By making brands smarter as they use it, programmatic enables them to become truly customer-centric, and to build personal relationships at scale, to quote Andy Mihalop, Google’s industry head for insurance.

Now banks have the perfect window of opportunity to fundamentally shift their focus from products and services to being truly customer-centric, which is achieved through programmatic marketing and streamlined internal and external social technologies. Not only will this approach revitalise their relationship capital with ‘stakeholders’, which will buoy their flagging brand equity, but in delivering on the brand promise across all consumer touch points, online and offline, will consequently rekindle trust in the banking sector too.

In the era of mass personalization, both large and small banks need to move away from their dependence on heavy-handed sales techniques and instead invest in the latest digital technologies to help engage them in creating a more collaborative business environment, which in turn will start to re-build trust with both consumer and business banking clients through the development of digital relationship capital.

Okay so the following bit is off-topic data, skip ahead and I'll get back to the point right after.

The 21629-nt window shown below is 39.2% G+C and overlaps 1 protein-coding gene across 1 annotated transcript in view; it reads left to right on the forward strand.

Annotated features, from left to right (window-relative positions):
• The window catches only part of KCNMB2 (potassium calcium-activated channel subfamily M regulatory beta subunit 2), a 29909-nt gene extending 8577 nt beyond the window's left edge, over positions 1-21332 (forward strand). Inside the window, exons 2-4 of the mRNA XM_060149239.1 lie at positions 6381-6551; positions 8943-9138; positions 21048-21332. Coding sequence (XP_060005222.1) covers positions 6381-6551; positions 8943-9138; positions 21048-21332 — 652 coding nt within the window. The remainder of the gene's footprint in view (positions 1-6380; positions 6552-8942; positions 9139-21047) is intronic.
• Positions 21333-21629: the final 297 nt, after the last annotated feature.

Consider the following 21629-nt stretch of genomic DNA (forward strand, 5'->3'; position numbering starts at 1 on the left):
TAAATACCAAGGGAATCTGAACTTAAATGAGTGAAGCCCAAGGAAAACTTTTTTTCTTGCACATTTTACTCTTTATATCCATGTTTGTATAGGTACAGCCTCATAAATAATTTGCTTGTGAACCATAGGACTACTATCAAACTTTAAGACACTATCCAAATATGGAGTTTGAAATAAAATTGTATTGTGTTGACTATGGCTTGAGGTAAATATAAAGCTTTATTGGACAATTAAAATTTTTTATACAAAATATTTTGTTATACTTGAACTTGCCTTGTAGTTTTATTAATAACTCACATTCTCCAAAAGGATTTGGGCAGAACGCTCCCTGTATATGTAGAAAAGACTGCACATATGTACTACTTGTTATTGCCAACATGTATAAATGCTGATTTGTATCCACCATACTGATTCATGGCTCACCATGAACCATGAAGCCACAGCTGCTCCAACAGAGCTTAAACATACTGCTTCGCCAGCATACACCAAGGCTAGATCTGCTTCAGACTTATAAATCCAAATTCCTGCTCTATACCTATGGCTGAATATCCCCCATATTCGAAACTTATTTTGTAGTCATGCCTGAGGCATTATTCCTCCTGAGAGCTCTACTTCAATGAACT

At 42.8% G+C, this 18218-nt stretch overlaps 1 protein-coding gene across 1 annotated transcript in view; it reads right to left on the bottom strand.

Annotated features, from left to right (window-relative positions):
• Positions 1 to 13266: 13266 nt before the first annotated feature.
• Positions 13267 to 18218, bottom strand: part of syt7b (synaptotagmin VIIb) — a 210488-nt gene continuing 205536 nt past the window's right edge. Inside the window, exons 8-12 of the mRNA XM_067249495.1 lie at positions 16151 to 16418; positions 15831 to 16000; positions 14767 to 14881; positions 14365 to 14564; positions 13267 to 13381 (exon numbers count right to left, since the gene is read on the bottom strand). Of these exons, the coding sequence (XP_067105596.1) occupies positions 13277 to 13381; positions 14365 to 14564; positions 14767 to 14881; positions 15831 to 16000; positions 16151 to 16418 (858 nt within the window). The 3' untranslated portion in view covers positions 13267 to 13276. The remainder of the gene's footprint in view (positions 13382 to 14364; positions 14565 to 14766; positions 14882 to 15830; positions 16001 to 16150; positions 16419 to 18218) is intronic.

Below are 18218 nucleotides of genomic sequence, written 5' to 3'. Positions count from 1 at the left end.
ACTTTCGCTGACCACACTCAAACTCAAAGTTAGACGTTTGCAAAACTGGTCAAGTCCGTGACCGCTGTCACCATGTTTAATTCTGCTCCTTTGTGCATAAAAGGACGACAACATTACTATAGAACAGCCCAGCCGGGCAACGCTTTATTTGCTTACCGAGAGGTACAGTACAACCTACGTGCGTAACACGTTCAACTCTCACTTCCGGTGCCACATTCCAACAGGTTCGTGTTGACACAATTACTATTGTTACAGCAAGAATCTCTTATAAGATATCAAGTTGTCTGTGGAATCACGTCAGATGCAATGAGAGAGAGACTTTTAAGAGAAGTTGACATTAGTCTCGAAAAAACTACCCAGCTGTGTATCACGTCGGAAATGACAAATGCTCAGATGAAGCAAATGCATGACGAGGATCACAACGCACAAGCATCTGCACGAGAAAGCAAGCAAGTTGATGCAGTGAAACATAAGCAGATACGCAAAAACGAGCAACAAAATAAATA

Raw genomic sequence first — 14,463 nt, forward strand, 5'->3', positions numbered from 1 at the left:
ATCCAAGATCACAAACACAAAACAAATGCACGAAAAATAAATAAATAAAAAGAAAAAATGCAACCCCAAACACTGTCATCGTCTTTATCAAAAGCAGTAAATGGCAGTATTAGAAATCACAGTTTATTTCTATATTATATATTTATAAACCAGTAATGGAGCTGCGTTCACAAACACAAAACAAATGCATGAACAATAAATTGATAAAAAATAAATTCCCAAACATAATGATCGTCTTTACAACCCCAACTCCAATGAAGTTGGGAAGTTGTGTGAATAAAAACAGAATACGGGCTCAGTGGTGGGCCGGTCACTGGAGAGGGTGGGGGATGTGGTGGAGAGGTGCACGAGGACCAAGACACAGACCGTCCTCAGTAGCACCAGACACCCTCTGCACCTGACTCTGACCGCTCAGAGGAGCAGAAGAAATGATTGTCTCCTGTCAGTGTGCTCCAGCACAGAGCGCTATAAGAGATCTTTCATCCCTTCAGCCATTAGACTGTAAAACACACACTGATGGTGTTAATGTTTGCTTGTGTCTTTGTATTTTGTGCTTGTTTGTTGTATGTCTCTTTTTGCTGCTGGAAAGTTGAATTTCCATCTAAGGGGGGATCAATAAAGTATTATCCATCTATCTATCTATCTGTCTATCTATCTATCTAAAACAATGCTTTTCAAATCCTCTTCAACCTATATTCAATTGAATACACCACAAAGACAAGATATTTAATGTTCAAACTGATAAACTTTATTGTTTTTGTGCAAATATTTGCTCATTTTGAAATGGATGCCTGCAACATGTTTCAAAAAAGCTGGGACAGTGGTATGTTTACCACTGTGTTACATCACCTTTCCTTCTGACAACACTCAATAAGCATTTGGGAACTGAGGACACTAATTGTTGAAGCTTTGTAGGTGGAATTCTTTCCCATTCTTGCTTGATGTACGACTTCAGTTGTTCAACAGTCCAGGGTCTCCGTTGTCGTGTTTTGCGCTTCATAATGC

It’s time for the banking sector to cut through the hot air and hollow promises and actually demonstrate that they are customer-centred businesses, and not just proclaim it.









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[11]53%) of those surveyed feeling confident in their abilities to handle and protect personal information.